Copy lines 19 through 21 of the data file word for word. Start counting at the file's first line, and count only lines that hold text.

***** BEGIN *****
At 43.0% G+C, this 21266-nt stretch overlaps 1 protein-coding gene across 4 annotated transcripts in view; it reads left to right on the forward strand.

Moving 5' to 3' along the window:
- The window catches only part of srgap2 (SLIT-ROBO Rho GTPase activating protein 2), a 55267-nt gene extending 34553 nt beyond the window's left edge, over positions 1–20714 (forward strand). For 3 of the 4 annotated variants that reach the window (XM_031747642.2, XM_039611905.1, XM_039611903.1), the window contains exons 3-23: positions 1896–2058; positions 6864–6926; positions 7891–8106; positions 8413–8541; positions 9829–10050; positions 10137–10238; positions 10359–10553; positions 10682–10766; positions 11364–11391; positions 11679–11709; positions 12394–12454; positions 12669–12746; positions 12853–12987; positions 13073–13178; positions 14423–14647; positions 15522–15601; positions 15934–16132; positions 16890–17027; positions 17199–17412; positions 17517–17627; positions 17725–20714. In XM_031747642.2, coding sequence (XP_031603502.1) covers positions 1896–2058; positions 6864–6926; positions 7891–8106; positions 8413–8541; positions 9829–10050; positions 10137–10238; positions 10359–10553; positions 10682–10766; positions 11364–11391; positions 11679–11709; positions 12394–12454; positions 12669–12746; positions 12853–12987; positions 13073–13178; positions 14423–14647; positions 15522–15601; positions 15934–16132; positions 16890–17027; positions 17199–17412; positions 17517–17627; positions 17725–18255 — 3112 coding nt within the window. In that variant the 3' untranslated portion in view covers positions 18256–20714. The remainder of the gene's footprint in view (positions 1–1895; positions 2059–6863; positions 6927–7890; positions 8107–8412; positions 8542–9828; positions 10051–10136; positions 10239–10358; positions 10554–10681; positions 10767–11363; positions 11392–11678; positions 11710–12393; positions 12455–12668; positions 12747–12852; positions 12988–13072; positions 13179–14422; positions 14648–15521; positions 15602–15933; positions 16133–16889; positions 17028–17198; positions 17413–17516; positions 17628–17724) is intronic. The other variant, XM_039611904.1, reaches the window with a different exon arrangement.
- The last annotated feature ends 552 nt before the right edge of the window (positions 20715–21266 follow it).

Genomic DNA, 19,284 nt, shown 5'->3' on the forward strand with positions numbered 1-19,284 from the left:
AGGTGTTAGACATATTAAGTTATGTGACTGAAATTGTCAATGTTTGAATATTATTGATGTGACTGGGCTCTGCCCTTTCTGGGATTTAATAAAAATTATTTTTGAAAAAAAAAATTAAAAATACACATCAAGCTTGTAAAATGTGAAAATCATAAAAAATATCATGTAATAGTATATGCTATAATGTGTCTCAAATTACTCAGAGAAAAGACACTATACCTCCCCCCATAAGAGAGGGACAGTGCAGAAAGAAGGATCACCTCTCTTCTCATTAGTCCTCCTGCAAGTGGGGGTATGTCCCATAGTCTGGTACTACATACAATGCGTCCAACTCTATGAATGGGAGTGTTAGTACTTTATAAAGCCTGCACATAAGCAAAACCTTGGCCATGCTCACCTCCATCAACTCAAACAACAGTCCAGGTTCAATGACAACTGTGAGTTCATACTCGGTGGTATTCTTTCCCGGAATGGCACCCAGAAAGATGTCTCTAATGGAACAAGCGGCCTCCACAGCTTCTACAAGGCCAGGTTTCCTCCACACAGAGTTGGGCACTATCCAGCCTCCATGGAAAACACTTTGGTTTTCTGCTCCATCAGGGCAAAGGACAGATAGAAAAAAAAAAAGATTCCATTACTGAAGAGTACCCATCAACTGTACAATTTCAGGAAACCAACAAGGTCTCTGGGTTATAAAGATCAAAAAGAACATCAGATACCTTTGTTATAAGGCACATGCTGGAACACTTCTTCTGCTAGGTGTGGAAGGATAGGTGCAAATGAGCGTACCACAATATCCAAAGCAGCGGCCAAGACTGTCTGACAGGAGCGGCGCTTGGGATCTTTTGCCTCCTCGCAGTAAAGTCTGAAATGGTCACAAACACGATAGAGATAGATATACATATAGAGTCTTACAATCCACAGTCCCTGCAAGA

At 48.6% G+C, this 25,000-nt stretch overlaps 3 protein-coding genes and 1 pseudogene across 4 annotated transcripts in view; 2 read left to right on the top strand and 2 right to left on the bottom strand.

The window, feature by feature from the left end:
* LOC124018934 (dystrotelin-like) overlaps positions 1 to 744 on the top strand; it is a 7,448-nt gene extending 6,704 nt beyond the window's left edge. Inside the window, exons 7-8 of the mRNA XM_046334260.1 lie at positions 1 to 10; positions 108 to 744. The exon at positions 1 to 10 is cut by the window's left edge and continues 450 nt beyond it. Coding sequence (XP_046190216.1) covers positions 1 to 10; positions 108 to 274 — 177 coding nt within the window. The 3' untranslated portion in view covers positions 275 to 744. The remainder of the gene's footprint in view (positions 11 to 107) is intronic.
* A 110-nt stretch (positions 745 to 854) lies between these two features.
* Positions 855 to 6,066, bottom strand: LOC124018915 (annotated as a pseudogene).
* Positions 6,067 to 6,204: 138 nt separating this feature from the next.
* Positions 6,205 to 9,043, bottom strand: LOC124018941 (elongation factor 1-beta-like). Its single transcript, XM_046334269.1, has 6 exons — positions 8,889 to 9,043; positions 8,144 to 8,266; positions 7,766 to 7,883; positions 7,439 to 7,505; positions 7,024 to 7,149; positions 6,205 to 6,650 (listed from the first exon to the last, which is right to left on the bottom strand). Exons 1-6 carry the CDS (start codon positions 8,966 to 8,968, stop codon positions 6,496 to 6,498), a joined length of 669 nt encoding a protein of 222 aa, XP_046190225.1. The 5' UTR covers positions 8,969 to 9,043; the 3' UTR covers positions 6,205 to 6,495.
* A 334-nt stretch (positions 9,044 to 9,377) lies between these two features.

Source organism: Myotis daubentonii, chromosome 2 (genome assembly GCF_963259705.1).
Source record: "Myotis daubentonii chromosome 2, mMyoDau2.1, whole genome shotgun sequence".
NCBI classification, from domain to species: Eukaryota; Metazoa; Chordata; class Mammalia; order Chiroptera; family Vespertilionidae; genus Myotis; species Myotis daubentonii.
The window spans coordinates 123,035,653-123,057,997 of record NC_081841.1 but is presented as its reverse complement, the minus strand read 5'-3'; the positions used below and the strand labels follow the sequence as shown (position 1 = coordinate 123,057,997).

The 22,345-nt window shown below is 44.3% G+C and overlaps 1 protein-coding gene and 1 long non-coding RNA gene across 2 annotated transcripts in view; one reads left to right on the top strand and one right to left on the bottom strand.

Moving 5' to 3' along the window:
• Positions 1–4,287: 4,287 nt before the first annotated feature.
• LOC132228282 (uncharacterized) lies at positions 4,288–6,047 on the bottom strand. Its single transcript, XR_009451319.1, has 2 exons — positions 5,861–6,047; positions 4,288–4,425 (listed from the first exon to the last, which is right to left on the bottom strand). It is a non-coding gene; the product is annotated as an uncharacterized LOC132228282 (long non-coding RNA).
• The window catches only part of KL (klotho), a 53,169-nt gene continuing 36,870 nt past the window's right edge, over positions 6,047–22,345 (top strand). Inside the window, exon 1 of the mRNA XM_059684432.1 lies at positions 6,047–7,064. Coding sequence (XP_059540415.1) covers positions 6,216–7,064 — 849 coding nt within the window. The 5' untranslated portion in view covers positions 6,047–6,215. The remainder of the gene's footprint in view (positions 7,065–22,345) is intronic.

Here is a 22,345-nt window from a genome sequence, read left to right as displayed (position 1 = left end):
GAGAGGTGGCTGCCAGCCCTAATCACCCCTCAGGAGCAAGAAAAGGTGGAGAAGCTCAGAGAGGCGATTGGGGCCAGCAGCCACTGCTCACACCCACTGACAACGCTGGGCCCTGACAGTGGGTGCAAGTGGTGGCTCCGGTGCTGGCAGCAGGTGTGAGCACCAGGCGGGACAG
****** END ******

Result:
The 22,345-nt window shown below is 44.3% G+C and overlaps 1 protein-coding gene and 1 long non-coding RNA gene across 2 annotated transcripts in view; one reads left to right on the top strand and one right to left on the bottom strand.

Moving 5' to 3' along the window:
• Positions 1–4,287: 4,287 nt before the first annotated feature.